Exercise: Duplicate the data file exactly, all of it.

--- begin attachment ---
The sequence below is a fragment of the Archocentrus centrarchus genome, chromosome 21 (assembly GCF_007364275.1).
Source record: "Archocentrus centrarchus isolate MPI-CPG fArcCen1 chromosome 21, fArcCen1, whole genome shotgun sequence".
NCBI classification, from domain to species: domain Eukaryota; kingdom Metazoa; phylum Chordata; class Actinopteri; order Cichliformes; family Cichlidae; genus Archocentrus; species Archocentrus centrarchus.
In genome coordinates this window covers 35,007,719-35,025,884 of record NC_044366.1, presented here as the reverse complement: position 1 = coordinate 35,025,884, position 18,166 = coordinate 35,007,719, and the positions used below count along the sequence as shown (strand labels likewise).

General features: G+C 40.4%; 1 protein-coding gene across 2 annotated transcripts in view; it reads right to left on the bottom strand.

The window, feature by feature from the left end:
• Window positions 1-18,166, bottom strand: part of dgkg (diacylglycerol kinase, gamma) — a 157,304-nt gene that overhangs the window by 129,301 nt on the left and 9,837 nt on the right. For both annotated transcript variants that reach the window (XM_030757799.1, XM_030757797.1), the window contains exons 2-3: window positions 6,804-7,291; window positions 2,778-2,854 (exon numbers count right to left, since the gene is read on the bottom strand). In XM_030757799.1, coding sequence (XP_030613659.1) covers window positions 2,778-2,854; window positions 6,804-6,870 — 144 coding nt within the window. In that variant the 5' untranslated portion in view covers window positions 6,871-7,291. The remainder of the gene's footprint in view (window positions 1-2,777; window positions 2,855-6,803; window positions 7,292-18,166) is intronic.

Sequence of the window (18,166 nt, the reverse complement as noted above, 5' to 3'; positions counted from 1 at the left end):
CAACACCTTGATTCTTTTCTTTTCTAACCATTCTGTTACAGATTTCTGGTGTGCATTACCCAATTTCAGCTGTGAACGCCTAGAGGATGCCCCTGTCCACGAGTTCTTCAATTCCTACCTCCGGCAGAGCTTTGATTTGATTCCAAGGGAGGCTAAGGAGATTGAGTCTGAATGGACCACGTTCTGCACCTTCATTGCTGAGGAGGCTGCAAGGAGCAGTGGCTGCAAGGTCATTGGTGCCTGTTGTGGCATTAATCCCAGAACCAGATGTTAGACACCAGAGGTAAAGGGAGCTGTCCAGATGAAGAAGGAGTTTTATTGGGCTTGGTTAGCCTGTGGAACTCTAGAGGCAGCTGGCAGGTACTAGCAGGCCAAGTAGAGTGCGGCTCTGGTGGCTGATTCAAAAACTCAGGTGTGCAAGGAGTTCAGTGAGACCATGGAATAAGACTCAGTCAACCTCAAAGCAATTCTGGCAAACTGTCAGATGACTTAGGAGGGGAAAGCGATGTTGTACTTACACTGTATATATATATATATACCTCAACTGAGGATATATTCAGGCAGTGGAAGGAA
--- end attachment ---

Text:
The sequence below is a fragment of the Archocentrus centrarchus genome, chromosome 21 (assembly GCF_007364275.1).
Source record: "Archocentrus centrarchus isolate MPI-CPG fArcCen1 chromosome 21, fArcCen1, whole genome shotgun sequence".
NCBI classification, from domain to species: domain Eukaryota; kingdom Metazoa; phylum Chordata; class Actinopteri; order Cichliformes; family Cichlidae; genus Archocentrus; species Archocentrus centrarchus.
In genome coordinates this window covers 35,007,719-35,025,884 of record NC_044366.1, presented here as the reverse complement: position 1 = coordinate 35,025,884, position 18,166 = coordinate 35,007,719, and the positions used below count along the sequence as shown (strand labels likewise).

General features: G+C 40.4%; 1 protein-coding gene across 2 annotated transcripts in view; it reads right to left on the bottom strand.

The window, feature by feature from the left end:
• Window positions 1-18,166, bottom strand: part of dgkg (diacylglycerol kinase, gamma) — a 157,304-nt gene that overhangs the window by 129,301 nt on the left and 9,837 nt on the right. For both annotated transcript variants that reach the window (XM_030757799.1, XM_030757797.1), the window contains exons 2-3: window positions 6,804-7,291; window positions 2,778-2,854 (exon numbers count right to left, since the gene is read on the bottom strand). In XM_030757799.1, coding sequence (XP_030613659.1) covers window positions 2,778-2,854; window positions 6,804-6,870 — 144 coding nt within the window. In that variant the 5' untranslated portion in view covers window positions 6,871-7,291. The remainder of the gene's footprint in view (window positions 1-2,777; window positions 2,855-6,803; window positions 7,292-18,166) is intronic.

Sequence of the window (18,166 nt, the reverse complement as noted above, 5' to 3'; positions counted from 1 at the left end):
CAACACCTTGATTCTTTTCTTTTCTAACCATTCTGTTACAGATTTCTGGTGTGCATTACCCAATTTCAGCTGTGAACGCCTAGAGGATGCCCCTGTCCACGAGTTCTTCAATTCCTACCTCCGGCAGAGCTTTGATTTGATTCCAAGGGAGGCTAAGGAGATTGAGTCTGAATGGACCACGTTCTGCACCTTCATTGCTGAGGAGGCTGCAAGGAGCAGTGGCTGCAAGGTCATTGGTGCCTGTTGTGGCATTAATCCCAGAACCAGATGTTAGACACCAGAGGTAAAGGGAGCTGTCCAGATGAAGAAGGAGTTTTATTGGGCTTGGTTAGCCTGTGGAACTCTAGAGGCAGCTGGCAGGTACTAGCAGGCCAAGTAGAGTGCGGCTCTGGTGGCTGATTCAAAAACTCAGGTGTGCAAGGAGTTCAGTGAGACCATGGAATAAGACTCAGTCAACCTCAAAGCAATTCTGGCAAACTGTCAGATGACTTAGGAGGGGAAAGCGATGTTGTACTTACACTGTATATATATATATATACCTCAACTGAGGATATATTCAGGCAGTGGAAGGAA